Magellan is built to meet the special requirements of scientific computing using technology and tool sets unavailable in commercial clouds, including high-bin processors, high-bandwidth parallel file systems, high-capacity data archives, and pre-installed scientific applications and libraries.
But will cloud computing be fast enough?
According to a report in Federal Computing Week, preliminary results suggest that commercially available clouds operating Message Passing Interface (MPI) applications such as weather calculations suffer in performance. "For the more traditional MPI applications there were significant slowdowns, over a factor of 10," said Kathy Yelick, NERSC division director.
Performance isn't the only factor the Magellan cloud is testing. It's also looking at cloud computing's efficiency and its suitability for various research projects. Magellan is a two-year $32 million project involving about 3000 NERSC scientists. The goal, in part, is to help inform the DOE, scientists, and the tech industry what is needed in terms of configuration and management of scientific cloud computing resources.
•• Royal Pingdom posted Exploring the software behind Facebook, the world’s largest site on 6/19/2010:
At the scale that Facebook operates, a lot of traditional approaches to serving web content break down or simply aren’t practical. The challenge for Facebook’s engineers has been to keep the site up and running smoothly in spite of handling close to half a billion active users. This article takes a look at some of the software and techniques they use to accomplish that.
Facebook’s scaling challenge
Before we get into the details, here are a few factoids to give you an idea of the scaling challenge that Facebook has to deal with:
- Facebook serves 570 billion page views per month (according to Google Ad Planner).
- There are more photos on Facebook than all other photo sites combined (including sites like Flickr).
- More than 3 billion photos are uploaded every month.
- Facebook’s systems serve 1.2 million photos per second. This doesn’t include the images served by Facebook’s CDN.
- More than 25 billion pieces of content (status updates, comments, etc) are shared every month.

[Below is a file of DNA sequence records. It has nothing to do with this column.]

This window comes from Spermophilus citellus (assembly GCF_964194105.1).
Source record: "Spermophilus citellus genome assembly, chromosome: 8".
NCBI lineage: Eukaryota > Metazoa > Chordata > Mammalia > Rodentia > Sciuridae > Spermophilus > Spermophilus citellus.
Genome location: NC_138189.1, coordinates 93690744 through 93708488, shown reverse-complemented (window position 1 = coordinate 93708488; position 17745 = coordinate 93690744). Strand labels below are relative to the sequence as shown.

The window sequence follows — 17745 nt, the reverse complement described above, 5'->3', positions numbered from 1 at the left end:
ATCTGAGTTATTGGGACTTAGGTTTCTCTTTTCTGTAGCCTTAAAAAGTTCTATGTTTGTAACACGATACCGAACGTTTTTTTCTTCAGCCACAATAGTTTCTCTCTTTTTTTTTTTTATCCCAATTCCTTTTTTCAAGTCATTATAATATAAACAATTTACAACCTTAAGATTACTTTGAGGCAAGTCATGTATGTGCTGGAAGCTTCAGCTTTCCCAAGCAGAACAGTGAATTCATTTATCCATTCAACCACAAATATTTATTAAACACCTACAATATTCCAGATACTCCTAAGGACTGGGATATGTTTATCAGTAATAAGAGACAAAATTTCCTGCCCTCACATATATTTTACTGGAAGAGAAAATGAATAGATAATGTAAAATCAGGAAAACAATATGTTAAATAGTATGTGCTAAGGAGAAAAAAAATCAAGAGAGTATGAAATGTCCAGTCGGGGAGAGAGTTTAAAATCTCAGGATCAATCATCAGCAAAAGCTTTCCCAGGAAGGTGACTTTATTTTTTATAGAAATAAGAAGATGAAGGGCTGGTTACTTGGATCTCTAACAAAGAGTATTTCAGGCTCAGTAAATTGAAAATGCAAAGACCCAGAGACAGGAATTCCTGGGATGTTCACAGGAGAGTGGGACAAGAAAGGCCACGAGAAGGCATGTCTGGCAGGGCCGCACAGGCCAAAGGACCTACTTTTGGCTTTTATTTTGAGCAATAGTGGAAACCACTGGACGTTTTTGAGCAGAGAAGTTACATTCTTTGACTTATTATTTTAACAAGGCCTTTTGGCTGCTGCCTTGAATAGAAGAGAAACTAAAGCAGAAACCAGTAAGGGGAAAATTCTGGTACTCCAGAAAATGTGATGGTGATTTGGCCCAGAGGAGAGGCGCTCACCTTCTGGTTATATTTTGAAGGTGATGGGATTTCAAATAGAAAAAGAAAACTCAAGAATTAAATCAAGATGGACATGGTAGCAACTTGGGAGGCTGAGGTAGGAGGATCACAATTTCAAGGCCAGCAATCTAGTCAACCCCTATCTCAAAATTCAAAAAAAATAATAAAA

- Facebook has more than 30,000 servers (and this number is from last year!)
Software that helps Facebook scale
In some ways Facebook is still a LAMP site (kind of), but it has had to change and extend its operation to incorporate a lot of other elements and services, and modify the approach to existing ones.
- Facebook still uses PHP, but it has built a compiler for it so it can be turned into native code on its web servers, thus boosting performance.
- Facebook uses Linux, but has optimized it for its own purposes (especially in terms of network throughput).
- Facebook uses MySQL, but primarily as a key-value persistent storage, moving joins and logic onto the web servers since optimizations are easier to perform there (on the “other side” of the Memcached layer).
Then there are the custom-written systems, like Haystack, a highly scalable object store used to serve Facebook’s immense amount of photos, or Scribe, a logging system that can operate at the scale of Facebook (which is far from trivial).
But enough of that. Let’s present (some of) the software that Facebook uses to provide us all with the world’s largest social network site.
Memcached is by now one of the most famous pieces of software on the internet. It’s a distributed memory caching system which Facebook (and a ton of other sites) use as a caching layer between the web servers and MySQL servers (since database access is relatively slow). Through the years, Facebook has made a ton of optimizations to Memcached and the surrounding software (like optimizing the network stack).
Facebook runs thousands of Memcached servers with tens of terabytes of cached data at any one point in time. It is likely the world’s largest Memcached installation.
HipHop for PHP
PHP, being a scripting language, is relatively slow when compared to code that runs natively on a server. HipHop converts PHP into C++ code which can then be compiled for better performance. This has allowed Facebook to get much more out of its web servers since Facebook relies heavily on PHP to serve content.
A small team of engineers (initially just three of them) at Facebook spent 18 months developing HipHop, and it is now live in production.
Haystack is Facebook’s high-performance photo storage/retrieval system (strictly speaking, Haystack is an object store, so it doesn’t necessarily have to store photos). It has a ton of work to do; there are more than 20 billion uploaded photos on Facebook, and each one is saved in four different resolutions, resulting in more than 80 billion photos.
And it’s not just about being able to handle billions of photos, performance is critical. As we mentioned previously, Facebook serves around 1.2 million photos per second, a number which doesn’t include images served by Facebook’s CDN. That’s a staggering number.
BigPipe is a dynamic web page serving system that Facebook has developed. Facebook uses it to serve each web page in sections (called “pagelets”) for optimal performance.
For example, the chat window is retrieved separately, the news feed is retrieved separately, and so on. These pagelets can be retrieved in parallel, which is where the performance gain comes in, and it also gives users a site that works even if some part of it would be deactivated or broken.
Cassandra is a distributed storage system with no single point of failure. It’s one of the poster children for the NoSQL movement and has been made open source (it’s even become an Apache project). Facebook uses it for its Inbox search.